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Intel Xe-HPG: Everything you need to know about Intel’s first gaming GPU

With Xe, Intel has numerous integrated and discrete graphics options, but none explicitly designed for PC gaming. But soon, Intel will launch its first discrete gaming GPU, code-named, Xe-HPG. With a new DG2 graphics architecture, Intel’s graphics cards could finally have the power to appeal to enthusiast gamers.

While details about the card are still scarce, Intel’s gaming-focused GPU represents another premium option in the graphics card market, which, if successful, could help alleviate some of the shortages we’ve been seeing in 2021.

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Here’s everything we know about Intel’s graphics journey to court PC gamers.

Pricing and availability

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During its earnings call in October 2020, Intel provided some guidance on its graphics endeavors. At the time, the Xe maker revealed that it had begun volume shipment of its DG1 silicon and started work on its DG2 GPU, which will power the high-performance gaming graphics card.

“Our first discrete GPU DG1 is shipping now and will be in systems for multiple OEMs later in [the fourth quarter]. We also powered on our next-generation GPU for client DG2,” Former Intel CEO Bob Swan said during the call with investors and analysts, according to a transcript provided by Seeking Alpha. “Based on our Xe high-performance gaming architecture, this product will take our discrete graphics capability up the stack into the enthusiast segment.”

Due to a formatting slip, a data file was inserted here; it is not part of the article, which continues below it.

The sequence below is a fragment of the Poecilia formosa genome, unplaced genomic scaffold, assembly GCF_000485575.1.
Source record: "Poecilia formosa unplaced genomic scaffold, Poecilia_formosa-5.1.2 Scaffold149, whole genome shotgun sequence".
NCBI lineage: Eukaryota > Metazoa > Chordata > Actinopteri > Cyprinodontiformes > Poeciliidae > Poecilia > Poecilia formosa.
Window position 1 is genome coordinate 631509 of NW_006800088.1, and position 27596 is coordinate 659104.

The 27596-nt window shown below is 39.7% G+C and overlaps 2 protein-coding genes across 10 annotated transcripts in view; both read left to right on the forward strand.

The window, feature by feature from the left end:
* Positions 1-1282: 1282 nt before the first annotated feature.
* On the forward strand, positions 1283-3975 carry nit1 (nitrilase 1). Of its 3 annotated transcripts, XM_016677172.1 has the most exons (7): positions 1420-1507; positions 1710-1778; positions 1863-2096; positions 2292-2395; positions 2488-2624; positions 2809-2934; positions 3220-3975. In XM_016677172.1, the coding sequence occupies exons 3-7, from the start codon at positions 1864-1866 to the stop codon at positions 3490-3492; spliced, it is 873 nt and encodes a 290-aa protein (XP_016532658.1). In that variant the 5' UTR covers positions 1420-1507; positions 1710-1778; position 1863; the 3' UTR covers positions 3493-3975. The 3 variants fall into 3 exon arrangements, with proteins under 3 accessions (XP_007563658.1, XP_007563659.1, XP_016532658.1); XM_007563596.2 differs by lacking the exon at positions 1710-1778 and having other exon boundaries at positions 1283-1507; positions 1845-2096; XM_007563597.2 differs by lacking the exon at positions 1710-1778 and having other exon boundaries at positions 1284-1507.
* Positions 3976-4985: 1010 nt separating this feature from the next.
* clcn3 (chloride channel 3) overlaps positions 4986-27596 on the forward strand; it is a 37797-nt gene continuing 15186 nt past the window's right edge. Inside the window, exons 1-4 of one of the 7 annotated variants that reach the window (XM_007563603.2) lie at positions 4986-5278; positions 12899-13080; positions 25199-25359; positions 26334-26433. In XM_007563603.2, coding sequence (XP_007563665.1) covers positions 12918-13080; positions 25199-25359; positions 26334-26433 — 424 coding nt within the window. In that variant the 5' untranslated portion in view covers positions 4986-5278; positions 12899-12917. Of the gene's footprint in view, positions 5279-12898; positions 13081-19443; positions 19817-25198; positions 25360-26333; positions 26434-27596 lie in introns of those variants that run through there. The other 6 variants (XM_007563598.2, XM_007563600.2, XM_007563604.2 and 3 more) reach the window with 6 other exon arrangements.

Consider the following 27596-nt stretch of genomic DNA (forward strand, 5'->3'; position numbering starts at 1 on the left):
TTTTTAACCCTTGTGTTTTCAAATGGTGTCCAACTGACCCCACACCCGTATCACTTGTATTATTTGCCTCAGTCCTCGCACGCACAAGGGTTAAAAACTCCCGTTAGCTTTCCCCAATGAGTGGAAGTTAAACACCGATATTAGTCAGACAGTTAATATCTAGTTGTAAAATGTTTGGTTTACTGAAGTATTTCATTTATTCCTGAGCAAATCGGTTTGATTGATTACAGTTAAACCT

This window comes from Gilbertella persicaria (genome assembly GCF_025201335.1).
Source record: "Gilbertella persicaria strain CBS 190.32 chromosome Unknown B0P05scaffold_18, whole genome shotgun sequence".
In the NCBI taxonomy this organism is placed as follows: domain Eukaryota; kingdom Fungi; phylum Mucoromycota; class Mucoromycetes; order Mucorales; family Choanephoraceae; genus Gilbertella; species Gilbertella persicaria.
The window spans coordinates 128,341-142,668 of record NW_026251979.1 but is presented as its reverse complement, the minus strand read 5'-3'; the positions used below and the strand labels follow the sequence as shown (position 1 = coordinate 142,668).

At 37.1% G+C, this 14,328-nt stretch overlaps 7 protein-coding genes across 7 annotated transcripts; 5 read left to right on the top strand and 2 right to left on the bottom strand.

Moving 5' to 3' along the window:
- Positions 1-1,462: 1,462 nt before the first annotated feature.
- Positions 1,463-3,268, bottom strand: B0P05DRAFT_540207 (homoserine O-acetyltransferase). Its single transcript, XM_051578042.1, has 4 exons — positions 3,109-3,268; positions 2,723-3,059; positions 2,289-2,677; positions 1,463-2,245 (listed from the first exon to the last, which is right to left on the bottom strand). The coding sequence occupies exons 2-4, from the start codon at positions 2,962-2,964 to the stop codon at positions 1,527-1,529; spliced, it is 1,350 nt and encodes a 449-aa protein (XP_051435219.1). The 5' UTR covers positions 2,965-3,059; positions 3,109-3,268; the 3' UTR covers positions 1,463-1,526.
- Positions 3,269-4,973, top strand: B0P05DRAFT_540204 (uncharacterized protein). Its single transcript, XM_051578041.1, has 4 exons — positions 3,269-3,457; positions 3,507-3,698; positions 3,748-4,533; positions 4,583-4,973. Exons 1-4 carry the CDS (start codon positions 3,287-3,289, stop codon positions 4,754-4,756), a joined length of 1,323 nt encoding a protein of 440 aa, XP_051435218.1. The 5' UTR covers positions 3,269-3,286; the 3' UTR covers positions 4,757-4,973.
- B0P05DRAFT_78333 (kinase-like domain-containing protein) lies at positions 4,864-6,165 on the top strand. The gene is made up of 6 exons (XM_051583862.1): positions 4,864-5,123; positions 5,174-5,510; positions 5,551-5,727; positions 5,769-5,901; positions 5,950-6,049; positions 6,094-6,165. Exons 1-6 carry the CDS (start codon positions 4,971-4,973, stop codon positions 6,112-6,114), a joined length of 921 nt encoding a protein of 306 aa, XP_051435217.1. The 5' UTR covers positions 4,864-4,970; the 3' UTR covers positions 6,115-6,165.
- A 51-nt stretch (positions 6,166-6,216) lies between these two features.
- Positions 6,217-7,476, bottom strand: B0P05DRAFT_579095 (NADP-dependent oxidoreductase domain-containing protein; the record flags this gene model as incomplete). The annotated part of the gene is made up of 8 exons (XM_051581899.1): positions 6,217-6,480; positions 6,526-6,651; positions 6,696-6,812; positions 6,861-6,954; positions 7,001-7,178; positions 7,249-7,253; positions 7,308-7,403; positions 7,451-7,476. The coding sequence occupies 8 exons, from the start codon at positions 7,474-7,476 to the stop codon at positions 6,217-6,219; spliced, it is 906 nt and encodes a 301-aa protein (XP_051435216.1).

At the time of the call, the DG2 architecture was said to still be in alpha form. Intel is expected to ship its DG2, and by extension its Xe-HPG graphics card, sometime this year, though an exact date was not given. Given that the GPU industry is currently being ravaged by shortages and extended shipping delays, an early 2022 launch could also be possible, according to Reuters.

We expect Intel to price its gaming GPU in the range of $300 to $600 to make it competitive against offerings from AMD and Nvidia. Because performance details about Intel’s Xe-HPG card are still unknown at this time, it’s difficult to predict how Intel will price its GPU. For reference, Nvidia’s RTX 3000 series starts at just $329 for the entry-level GeForce RTX 3060 model, while the flagship GeForce RTX 3080 is priced at a more modest $699. At the ultra-premium end of the spectrum, the GeForce RTX 3090, which replaces the Titan RTX from the previous year, is priced at $1,499.

Architecture and performance

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Intel’s new DG2 architecture will not only succeed the DG1 from last year, but it will also bring new capabilities and enhancements to make it appealing to enthusiast gamers. Some of the features that the new Xe-HPG card will support that have been confirmed by Intel include hardware-based ray tracing and mesh shading. Ray tracing will make the HPG GPU competitive against Nvidia’s GeForce RTX 3000 series and AMD’s latest Radeon RX 6000 series, while mesh shading means that the card will support Microsoft’s DirectX Ultimate framework.

Early rumors suggest that the Xe-HPG GPU will come with 512 execution units, up from a paltry 80 EUs on the DG1. This means that DG2 will have, if rumors are accurate, 4,096 cores. And like AMD’s cards and Nvidia’s midrange offerings, the DG2 will come with GDDR6 memory support, which means that the GDDR6X memory will remain exclusive to Nvidia’s flagship cards for some time longer.